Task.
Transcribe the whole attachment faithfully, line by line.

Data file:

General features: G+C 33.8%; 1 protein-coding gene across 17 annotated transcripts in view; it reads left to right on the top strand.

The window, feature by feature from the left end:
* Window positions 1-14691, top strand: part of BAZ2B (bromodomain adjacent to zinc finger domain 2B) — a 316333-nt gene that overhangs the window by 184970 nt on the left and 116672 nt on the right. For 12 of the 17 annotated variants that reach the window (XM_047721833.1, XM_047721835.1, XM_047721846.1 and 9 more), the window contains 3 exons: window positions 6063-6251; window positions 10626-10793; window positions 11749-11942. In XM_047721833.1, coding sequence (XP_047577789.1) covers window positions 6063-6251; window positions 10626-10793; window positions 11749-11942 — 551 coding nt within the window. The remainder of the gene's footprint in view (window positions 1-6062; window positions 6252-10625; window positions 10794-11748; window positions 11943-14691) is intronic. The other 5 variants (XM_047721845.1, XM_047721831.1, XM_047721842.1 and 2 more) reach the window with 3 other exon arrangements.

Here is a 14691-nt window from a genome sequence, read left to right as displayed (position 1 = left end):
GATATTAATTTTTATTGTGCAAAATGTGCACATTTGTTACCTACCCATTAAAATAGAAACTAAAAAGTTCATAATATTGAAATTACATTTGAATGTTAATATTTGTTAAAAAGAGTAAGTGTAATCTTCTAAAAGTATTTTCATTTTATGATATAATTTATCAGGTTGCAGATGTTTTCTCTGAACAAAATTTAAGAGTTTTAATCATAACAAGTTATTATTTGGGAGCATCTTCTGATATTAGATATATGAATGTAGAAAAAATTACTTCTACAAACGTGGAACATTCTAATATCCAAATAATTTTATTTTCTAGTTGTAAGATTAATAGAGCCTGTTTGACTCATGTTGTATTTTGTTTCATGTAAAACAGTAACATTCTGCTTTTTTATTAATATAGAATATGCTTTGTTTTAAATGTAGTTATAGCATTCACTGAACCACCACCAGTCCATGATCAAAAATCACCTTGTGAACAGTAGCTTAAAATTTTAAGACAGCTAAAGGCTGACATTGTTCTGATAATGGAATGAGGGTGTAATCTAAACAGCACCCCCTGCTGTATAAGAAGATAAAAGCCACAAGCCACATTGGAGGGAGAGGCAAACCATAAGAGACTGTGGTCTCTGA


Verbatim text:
General features: G+C 33.8%; 1 protein-coding gene across 17 annotated transcripts in view; it reads left to right on the top strand.

The window, feature by feature from the left end:
* Window positions 1-14691, top strand: part of BAZ2B (bromodomain adjacent to zinc finger domain 2B) — a 316333-nt gene that overhangs the window by 184970 nt on the left and 116672 nt on the right. For 12 of the 17 annotated variants that reach the window (XM_047721833.1, XM_047721835.1, XM_047721846.1 and 9 more), the window contains 3 exons: window positions 6063-6251; window positions 10626-10793; window positions 11749-11942. In XM_047721833.1, coding sequence (XP_047577789.1) covers window positions 6063-6251; window positions 10626-10793; window positions 11749-11942 — 551 coding nt within the window. The remainder of the gene's footprint in view (window positions 1-6062; window positions 6252-10625; window positions 10794-11748; window positions 11943-14691) is intronic. The other 5 variants (XM_047721845.1, XM_047721831.1, XM_047721842.1 and 2 more) reach the window with 3 other exon arrangements.

Here is a 14691-nt window from a genome sequence, read left to right as displayed (position 1 = left end):
GATATTAATTTTTATTGTGCAAAATGTGCACATTTGTTACCTACCCATTAAAATAGAAACTAAAAAGTTCATAATATTGAAATTACATTTGAATGTTAATATTTGTTAAAAAGAGTAAGTGTAATCTTCTAAAAGTATTTTCATTTTATGATATAATTTATCAGGTTGCAGATGTTTTCTCTGAACAAAATTTAAGAGTTTTAATCATAACAAGTTATTATTTGGGAGCATCTTCTGATATTAGATATATGAATGTAGAAAAAATTACTTCTACAAACGTGGAACATTCTAATATCCAAATAATTTTATTTTCTAGTTGTAAGATTAATAGAGCCTGTTTGACTCATGTTGTATTTTGTTTCATGTAAAACAGTAACATTCTGCTTTTTTATTAATATAGAATATGCTTTGTTTTAAATGTAGTTATAGCATTCACTGAACCACCACCAGTCCATGATCAAAAATCACCTTGTGAACAGTAGCTTAAAATTTTAAGACAGCTAAAGGCTGACATTGTTCTGATAATGGAATGAGGGTGTAATCTAAACAGCACCCCCTGCTGTATAAGAAGATAAAAGCCACAAGCCACATTGGAGGGAGAGGCAAACCATAAGAGACTGTGGTCTCTGA